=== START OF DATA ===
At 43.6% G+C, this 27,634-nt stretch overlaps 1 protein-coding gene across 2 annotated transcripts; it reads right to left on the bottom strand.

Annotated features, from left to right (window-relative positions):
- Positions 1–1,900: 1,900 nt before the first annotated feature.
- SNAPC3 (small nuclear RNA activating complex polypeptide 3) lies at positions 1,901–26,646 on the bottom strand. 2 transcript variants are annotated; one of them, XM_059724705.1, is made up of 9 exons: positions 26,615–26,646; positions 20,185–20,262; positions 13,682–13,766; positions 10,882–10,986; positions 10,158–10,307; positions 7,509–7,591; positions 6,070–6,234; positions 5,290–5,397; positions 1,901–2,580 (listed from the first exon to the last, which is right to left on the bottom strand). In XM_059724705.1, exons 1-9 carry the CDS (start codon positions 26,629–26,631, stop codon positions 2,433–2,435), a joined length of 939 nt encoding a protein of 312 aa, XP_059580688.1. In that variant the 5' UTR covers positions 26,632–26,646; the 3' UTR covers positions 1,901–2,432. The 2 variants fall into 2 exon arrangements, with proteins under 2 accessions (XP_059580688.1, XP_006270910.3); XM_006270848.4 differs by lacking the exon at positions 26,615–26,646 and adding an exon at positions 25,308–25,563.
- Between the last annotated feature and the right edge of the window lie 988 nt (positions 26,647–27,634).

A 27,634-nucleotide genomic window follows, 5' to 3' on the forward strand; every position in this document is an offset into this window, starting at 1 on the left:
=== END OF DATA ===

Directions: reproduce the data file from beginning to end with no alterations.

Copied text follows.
At 43.6% G+C, this 27,634-nt stretch overlaps 1 protein-coding gene across 2 annotated transcripts; it reads right to left on the bottom strand.

Annotated features, from left to right (window-relative positions):
- Positions 1–1,900: 1,900 nt before the first annotated feature.
- SNAPC3 (small nuclear RNA activating complex polypeptide 3) lies at positions 1,901–26,646 on the bottom strand. 2 transcript variants are annotated; one of them, XM_059724705.1, is made up of 9 exons: positions 26,615–26,646; positions 20,185–20,262; positions 13,682–13,766; positions 10,882–10,986; positions 10,158–10,307; positions 7,509–7,591; positions 6,070–6,234; positions 5,290–5,397; positions 1,901–2,580 (listed from the first exon to the last, which is right to left on the bottom strand). In XM_059724705.1, exons 1-9 carry the CDS (start codon positions 26,629–26,631, stop codon positions 2,433–2,435), a joined length of 939 nt encoding a protein of 312 aa, XP_059580688.1. In that variant the 5' UTR covers positions 26,632–26,646; the 3' UTR covers positions 1,901–2,432. The 2 variants fall into 2 exon arrangements, with proteins under 2 accessions (XP_059580688.1, XP_006270910.3); XM_006270848.4 differs by lacking the exon at positions 26,615–26,646 and adding an exon at positions 25,308–25,563.
- Between the last annotated feature and the right edge of the window lie 988 nt (positions 26,647–27,634).

A 27,634-nucleotide genomic window follows, 5' to 3' on the forward strand; every position in this document is an offset into this window, starting at 1 on the left: